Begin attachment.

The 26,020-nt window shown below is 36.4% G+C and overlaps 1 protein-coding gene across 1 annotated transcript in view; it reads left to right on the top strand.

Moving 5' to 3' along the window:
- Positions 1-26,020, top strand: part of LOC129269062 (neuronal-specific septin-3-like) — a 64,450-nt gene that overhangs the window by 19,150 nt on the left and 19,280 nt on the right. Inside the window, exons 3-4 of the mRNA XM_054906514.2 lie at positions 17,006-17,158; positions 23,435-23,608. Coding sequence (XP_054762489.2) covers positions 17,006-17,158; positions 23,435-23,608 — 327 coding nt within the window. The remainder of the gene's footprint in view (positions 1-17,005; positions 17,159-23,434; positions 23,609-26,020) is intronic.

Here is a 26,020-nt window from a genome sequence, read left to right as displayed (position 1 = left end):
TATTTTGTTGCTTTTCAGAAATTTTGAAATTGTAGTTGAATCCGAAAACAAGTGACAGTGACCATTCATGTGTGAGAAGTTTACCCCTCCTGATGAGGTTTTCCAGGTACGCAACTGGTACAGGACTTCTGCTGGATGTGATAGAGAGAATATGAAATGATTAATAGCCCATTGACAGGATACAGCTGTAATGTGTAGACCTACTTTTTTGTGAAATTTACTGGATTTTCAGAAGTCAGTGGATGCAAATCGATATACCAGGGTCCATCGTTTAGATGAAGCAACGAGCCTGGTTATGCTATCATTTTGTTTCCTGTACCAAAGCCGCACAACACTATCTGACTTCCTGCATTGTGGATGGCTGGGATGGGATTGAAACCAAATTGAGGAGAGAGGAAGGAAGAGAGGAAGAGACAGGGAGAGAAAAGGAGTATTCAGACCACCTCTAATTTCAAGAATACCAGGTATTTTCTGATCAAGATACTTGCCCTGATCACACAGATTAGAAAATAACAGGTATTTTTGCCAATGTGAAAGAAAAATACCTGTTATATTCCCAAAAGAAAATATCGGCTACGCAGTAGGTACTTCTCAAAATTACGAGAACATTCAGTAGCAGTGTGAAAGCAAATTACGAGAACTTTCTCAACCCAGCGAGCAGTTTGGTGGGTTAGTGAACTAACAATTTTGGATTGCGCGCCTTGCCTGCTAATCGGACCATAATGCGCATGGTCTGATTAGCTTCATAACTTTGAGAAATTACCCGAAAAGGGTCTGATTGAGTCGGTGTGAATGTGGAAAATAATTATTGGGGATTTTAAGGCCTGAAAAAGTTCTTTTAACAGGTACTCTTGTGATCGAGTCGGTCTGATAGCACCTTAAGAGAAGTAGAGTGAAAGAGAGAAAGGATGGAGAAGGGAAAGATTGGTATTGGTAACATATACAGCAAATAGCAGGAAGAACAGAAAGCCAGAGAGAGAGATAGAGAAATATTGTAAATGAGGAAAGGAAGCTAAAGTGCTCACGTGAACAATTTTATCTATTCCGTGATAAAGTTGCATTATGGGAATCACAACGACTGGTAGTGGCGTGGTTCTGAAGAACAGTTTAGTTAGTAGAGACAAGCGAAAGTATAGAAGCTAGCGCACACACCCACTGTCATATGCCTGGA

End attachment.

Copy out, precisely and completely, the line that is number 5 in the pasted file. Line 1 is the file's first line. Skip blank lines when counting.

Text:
TATTTTGTTGCTTTTCAGAAATTTTGAAATTGTAGTTGAATCCGAAAACAAGTGACAGTGACCATTCATGTGTGAGAAGTTTACCCCTCCTGATGAGGTTTTCCAGGTACGCAACTGGTACAGGACTTCTGCTGGATGTGATAGAGAGAATATGAAATGATTAATAGCCCATTGACAGGATACAGCTGTAATGTGTAGACCTACTTTTTTGTGAAATTTACTGGATTTTCAGAAGTCAGTGGATGCAAATCGATATACCAGGGTCCATCGTTTAGATGAAGCAACGAGCCTGGTTATGCTATCATTTTGTTTCCTGTACCAAAGCCGCACAACACTATCTGACTTCCTGCATTGTGGATGGCTGGGATGGGATTGAAACCAAATTGAGGAGAGAGGAAGGAAGAGAGGAAGAGACAGGGAGAGAAAAGGAGTATTCAGACCACCTCTAATTTCAAGAATACCAGGTATTTTCTGATCAAGATACTTGCCCTGATCACACAGATTAGAAAATAACAGGTATTTTTGCCAATGTGAAAGAAAAATACCTGTTATATTCCCAAAAGAAAATATCGGCTACGCAGTAGGTACTTCTCAAAATTACGAGAACATTCAGTAGCAGTGTGAAAGCAAATTACGAGAACTTTCTCAACCCAGCGAGCAGTTTGGTGGGTTAGTGAACTAACAATTTTGGATTGCGCGCCTTGCCTGCTAATCGGACCATAATGCGCATGGTCTGATTAGCTTCATAACTTTGAGAAATTACCCGAAAAGGGTCTGATTGAGTCGGTGTGAATGTGGAAAATAATTATTGGGGATTTTAAGGCCTGAAAAAGTTCTTTTAACAGGTACTCTTGTGATCGAGTCGGTCTGATAGCACCTTAAGAGAAGTAGAGTGAAAGAGAGAAAGGATGGAGAAGGGAAAGATTGGTATTGGTAACATATACAGCAAATAGCAGGAAGAACAGAAAGCCAGAGAGAGAGATAGAGAAATATTGTAAATGAGGAAAGGAAGCTAAAGTGCTCACGTGAACAATTTTATCTATTCCGTGATAAAGTTGCATTATGGGAATCACAACGACTGGTAGTGGCGTGGTTCTGAAGAACAGTTTAGTTAGTAGAGACAAGCGAAAGTATAGAAGCTAGCGCACACACCCACTGTCATATGCCTGGA